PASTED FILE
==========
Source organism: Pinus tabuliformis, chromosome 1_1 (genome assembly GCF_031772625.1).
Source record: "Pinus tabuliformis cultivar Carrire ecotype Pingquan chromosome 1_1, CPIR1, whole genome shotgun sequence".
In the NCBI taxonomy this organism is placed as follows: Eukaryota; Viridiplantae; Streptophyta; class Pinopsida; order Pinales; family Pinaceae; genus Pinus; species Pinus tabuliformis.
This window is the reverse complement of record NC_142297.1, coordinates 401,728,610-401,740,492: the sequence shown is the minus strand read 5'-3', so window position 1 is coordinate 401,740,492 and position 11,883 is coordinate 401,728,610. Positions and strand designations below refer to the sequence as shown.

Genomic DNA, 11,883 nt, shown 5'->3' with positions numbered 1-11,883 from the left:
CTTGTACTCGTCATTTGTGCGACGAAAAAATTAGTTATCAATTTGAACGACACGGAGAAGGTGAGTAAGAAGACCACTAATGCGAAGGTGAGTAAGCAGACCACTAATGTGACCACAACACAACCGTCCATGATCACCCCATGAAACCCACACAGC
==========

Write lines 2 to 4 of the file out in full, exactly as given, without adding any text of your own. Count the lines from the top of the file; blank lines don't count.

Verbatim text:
Source record: "Pinus tabuliformis cultivar Carrire ecotype Pingquan chromosome 1_1, CPIR1, whole genome shotgun sequence".
In the NCBI taxonomy this organism is placed as follows: Eukaryota; Viridiplantae; Streptophyta; class Pinopsida; order Pinales; family Pinaceae; genus Pinus; species Pinus tabuliformis.
This window is the reverse complement of record NC_142297.1, coordinates 401,728,610-401,740,492: the sequence shown is the minus strand read 5'-3', so window position 1 is coordinate 401,740,492 and position 11,883 is coordinate 401,728,610. Positions and strand designations below refer to the sequence as shown.